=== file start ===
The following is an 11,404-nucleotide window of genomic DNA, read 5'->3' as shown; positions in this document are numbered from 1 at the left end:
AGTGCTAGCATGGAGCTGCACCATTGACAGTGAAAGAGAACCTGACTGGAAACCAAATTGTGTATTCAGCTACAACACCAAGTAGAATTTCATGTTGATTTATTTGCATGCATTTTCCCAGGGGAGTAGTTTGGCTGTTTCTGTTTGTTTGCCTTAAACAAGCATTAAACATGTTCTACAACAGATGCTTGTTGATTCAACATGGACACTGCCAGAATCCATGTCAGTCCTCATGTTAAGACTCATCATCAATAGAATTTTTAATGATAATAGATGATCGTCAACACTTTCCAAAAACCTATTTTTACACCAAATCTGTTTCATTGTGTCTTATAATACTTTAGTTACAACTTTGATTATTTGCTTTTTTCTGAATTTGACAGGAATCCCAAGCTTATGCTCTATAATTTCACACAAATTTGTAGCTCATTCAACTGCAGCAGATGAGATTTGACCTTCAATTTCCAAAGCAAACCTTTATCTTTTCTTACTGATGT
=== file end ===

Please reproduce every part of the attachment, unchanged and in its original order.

The following is an 11,404-nucleotide window of genomic DNA, read 5'->3' as shown; positions in this document are numbered from 1 at the left end:
AGTGCTAGCATGGAGCTGCACCATTGACAGTGAAAGAGAACCTGACTGGAAACCAAATTGTGTATTCAGCTACAACACCAAGTAGAATTTCATGTTGATTTATTTGCATGCATTTTCCCAGGGGAGTAGTTTGGCTGTTTCTGTTTGTTTGCCTTAAACAAGCATTAAACATGTTCTACAACAGATGCTTGTTGATTCAACATGGACACTGCCAGAATCCATGTCAGTCCTCATGTTAAGACTCATCATCAATAGAATTTTTAATGATAATAGATGATCGTCAACACTTTCCAAAAACCTATTTTTACACCAAATCTGTTTCATTGTGTCTTATAATACTTTAGTTACAACTTTGATTATTTGCTTTTTTCTGAATTTGACAGGAATCCCAAGCTTATGCTCTATAATTTCACACAAATTTGTAGCTCATTCAACTGCAGCAGATGAGATTTGACCTTCAATTTCCAAAGCAAACCTTTATCTTTTCTTACTGATGT